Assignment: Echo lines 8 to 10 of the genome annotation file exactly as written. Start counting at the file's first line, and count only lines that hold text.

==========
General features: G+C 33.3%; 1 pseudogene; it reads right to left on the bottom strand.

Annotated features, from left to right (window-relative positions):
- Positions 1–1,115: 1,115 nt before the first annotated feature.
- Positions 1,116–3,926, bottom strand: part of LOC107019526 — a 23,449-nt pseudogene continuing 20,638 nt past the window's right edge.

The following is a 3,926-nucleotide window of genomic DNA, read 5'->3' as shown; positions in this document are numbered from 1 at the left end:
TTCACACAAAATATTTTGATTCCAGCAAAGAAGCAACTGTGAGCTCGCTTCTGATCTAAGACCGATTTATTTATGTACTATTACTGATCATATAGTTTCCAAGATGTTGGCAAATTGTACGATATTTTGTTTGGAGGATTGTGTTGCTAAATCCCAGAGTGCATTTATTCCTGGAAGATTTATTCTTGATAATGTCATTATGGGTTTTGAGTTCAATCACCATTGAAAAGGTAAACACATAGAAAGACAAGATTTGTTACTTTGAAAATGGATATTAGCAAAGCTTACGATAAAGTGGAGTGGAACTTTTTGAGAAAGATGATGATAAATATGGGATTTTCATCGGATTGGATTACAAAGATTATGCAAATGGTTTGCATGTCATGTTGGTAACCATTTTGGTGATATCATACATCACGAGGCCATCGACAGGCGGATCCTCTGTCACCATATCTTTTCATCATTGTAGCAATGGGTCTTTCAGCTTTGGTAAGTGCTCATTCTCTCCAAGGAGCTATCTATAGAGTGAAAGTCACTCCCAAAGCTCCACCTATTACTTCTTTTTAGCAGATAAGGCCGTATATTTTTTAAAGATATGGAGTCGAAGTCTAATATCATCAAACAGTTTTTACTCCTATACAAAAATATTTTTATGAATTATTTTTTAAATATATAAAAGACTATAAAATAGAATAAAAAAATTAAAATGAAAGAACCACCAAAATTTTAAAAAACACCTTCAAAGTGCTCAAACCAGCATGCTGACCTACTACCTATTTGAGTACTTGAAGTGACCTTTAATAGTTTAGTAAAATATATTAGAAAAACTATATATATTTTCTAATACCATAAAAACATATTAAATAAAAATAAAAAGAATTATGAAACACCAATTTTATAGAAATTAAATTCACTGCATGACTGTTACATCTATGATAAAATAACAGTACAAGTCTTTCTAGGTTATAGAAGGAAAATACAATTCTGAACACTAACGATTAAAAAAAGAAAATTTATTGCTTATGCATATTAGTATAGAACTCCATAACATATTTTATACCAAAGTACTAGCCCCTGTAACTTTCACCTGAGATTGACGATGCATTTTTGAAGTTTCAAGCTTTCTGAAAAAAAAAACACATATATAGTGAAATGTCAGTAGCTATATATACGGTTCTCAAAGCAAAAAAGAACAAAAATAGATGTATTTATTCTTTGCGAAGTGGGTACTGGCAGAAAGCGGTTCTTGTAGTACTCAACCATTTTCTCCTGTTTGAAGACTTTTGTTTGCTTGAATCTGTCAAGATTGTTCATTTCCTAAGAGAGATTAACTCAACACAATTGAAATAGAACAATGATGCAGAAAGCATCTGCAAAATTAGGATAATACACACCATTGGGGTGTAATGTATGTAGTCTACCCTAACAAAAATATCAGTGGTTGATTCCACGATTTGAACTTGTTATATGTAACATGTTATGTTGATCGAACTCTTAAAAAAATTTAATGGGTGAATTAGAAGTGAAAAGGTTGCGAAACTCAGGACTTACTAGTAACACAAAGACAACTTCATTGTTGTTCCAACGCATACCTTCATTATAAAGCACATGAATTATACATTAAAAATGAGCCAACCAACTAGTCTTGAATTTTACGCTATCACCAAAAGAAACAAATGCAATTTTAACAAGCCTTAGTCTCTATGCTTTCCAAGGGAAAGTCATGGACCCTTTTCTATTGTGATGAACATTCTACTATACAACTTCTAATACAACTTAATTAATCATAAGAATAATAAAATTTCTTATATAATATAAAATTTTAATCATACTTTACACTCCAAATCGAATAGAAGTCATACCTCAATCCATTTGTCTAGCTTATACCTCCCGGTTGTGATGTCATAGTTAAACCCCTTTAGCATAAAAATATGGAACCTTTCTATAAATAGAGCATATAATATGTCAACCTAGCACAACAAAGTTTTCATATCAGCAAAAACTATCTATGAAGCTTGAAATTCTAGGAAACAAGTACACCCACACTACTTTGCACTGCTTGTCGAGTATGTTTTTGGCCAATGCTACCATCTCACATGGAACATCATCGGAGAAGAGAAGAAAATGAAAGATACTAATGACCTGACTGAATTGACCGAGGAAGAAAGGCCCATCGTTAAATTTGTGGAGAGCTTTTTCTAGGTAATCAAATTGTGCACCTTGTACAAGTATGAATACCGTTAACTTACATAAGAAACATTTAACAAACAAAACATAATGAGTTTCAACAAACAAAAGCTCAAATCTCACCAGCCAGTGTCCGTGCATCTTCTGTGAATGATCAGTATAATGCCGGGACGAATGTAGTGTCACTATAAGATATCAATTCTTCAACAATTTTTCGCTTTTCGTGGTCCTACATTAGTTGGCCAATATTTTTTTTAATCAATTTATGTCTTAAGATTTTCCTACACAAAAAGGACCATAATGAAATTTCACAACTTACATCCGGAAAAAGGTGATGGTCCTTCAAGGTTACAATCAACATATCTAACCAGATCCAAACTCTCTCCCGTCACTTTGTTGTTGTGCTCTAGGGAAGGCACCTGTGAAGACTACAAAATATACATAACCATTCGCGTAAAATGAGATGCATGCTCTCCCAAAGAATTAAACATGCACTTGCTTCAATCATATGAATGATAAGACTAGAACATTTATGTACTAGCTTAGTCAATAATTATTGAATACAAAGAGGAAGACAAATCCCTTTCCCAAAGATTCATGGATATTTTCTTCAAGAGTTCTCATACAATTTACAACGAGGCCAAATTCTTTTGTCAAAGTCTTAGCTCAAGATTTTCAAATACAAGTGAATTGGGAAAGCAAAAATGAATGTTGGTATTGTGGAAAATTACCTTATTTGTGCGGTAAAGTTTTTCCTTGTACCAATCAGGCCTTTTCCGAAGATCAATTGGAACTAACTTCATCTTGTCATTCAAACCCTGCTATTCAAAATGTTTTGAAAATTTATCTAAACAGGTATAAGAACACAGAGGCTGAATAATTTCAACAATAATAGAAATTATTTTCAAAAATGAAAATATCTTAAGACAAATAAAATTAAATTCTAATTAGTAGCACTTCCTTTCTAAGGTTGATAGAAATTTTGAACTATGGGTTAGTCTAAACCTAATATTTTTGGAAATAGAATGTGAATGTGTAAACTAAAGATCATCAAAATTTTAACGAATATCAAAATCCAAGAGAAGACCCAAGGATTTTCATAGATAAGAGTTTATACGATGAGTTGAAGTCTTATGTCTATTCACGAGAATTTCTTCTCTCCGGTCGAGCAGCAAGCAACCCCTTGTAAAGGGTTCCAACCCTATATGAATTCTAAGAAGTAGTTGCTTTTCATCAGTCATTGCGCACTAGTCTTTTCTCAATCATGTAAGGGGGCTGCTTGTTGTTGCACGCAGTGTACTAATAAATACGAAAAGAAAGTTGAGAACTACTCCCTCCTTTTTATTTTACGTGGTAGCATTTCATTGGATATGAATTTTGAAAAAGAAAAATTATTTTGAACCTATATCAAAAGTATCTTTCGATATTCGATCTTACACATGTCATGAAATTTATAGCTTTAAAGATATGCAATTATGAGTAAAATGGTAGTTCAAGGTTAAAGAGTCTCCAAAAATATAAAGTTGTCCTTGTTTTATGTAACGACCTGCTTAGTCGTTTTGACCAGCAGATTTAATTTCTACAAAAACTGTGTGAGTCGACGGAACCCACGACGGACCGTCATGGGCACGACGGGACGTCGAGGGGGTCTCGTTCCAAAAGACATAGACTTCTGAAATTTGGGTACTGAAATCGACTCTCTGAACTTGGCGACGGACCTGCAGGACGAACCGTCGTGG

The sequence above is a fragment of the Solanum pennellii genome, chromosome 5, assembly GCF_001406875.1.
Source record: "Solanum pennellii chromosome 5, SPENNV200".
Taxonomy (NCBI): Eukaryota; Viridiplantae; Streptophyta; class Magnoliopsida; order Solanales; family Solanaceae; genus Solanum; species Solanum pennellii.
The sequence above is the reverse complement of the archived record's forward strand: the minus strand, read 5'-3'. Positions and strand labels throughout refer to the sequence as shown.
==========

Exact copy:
Source record: "Solanum pennellii chromosome 5, SPENNV200".
Taxonomy (NCBI): Eukaryota; Viridiplantae; Streptophyta; class Magnoliopsida; order Solanales; family Solanaceae; genus Solanum; species Solanum pennellii.
The sequence above is the reverse complement of the archived record's forward strand: the minus strand, read 5'-3'. Positions and strand labels throughout refer to the sequence as shown.